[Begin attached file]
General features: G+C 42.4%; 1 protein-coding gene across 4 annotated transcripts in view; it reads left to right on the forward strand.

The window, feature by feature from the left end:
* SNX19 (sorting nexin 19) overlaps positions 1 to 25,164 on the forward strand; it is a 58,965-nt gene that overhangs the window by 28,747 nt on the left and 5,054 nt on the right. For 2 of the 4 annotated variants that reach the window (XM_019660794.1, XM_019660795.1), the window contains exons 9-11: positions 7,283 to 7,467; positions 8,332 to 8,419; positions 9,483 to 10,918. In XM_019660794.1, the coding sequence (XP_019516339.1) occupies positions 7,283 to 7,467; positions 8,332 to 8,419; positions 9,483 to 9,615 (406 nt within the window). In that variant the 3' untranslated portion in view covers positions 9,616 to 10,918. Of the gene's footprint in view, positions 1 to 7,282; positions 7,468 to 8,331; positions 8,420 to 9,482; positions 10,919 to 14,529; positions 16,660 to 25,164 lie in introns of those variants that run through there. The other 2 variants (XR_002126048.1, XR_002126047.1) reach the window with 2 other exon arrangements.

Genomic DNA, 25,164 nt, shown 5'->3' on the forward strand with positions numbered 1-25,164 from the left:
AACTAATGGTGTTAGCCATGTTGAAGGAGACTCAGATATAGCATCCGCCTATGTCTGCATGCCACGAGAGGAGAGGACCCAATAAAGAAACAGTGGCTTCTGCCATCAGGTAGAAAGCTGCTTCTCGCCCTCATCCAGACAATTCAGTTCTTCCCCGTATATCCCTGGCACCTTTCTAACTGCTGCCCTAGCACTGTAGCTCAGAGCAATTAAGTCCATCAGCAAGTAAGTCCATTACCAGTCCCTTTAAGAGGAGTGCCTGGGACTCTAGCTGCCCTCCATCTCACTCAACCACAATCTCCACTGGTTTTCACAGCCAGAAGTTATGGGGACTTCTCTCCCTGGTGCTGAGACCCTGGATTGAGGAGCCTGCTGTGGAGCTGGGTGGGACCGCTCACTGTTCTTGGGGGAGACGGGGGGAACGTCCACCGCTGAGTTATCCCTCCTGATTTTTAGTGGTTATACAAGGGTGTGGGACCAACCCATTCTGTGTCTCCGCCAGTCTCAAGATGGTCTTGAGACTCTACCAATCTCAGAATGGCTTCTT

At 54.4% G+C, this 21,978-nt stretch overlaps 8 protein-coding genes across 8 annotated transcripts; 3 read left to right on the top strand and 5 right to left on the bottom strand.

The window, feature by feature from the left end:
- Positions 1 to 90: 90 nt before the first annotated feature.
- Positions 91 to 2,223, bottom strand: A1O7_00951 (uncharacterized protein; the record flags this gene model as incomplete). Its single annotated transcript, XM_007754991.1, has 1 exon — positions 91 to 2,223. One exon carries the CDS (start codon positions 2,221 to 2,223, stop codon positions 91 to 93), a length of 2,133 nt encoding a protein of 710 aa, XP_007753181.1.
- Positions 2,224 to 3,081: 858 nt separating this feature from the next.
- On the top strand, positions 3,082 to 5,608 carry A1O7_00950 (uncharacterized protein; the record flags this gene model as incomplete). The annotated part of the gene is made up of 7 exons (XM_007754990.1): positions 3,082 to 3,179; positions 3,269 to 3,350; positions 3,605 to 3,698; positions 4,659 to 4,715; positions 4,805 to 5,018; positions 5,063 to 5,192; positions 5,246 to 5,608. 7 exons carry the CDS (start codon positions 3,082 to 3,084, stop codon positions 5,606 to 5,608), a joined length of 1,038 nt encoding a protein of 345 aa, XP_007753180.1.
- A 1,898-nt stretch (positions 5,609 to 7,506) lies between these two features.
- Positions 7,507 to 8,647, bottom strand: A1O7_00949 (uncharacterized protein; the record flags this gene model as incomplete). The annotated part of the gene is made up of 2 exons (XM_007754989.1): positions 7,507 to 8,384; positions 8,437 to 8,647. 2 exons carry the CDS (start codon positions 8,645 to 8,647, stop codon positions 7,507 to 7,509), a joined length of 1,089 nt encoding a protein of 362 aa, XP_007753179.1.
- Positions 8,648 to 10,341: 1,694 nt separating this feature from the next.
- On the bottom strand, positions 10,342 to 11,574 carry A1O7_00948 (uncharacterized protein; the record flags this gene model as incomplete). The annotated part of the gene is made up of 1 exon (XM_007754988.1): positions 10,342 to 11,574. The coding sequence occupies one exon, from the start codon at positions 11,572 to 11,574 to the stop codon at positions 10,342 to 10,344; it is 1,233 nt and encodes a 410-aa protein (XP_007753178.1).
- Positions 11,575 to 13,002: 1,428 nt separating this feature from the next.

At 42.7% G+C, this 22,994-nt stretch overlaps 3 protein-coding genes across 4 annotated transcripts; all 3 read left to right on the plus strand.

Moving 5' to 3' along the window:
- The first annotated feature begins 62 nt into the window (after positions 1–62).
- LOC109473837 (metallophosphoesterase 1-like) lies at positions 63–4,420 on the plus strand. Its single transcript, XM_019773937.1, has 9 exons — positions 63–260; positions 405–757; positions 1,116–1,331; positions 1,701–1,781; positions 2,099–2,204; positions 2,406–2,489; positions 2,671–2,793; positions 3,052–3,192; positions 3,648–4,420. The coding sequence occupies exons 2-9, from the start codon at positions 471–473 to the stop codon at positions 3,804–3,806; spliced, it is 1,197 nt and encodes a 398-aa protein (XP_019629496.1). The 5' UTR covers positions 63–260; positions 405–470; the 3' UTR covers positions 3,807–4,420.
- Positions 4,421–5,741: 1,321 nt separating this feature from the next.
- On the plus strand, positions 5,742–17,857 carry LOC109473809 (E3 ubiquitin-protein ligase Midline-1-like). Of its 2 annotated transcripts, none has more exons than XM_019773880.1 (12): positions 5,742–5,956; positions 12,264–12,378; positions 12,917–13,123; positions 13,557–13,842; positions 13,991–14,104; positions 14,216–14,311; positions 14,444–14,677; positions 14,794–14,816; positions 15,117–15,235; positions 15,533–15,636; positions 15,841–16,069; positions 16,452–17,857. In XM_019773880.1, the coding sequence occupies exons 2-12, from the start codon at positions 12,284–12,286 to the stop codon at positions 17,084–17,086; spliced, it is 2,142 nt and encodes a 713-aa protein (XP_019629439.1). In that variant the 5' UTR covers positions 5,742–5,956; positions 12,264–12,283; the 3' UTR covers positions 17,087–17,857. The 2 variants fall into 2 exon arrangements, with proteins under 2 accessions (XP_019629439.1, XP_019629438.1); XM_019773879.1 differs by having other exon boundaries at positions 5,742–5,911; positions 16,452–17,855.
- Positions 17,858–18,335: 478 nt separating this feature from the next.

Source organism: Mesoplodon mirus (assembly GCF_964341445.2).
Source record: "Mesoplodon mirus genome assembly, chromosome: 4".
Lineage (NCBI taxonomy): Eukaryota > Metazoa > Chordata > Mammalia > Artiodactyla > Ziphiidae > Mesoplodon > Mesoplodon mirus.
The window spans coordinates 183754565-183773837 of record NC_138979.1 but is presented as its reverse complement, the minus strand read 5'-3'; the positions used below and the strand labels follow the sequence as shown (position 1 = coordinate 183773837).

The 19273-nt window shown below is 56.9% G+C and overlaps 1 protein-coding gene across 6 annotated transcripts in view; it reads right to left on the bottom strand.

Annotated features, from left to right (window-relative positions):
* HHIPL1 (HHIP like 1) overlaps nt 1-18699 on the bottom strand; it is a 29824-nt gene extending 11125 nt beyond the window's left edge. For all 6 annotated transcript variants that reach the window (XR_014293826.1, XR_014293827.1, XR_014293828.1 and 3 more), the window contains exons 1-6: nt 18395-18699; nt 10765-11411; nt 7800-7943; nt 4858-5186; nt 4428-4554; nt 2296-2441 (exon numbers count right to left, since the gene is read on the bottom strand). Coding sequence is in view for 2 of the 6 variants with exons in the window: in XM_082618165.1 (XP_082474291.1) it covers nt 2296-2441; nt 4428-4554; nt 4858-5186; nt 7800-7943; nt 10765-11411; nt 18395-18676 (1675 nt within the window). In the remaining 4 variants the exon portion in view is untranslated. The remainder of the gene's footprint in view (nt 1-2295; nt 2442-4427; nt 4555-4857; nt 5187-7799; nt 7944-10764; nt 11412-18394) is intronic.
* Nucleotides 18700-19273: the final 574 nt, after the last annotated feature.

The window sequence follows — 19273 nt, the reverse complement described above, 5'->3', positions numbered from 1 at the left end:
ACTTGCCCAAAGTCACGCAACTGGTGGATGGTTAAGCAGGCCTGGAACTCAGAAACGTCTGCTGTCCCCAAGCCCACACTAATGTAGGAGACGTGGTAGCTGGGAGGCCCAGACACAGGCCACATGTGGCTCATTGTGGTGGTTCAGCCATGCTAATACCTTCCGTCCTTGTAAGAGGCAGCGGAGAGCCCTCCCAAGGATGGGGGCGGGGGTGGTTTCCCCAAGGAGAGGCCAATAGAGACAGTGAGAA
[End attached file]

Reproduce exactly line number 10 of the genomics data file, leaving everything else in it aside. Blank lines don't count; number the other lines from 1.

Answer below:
- Positions 2,224 to 3,081: 858 nt separating this feature from the next.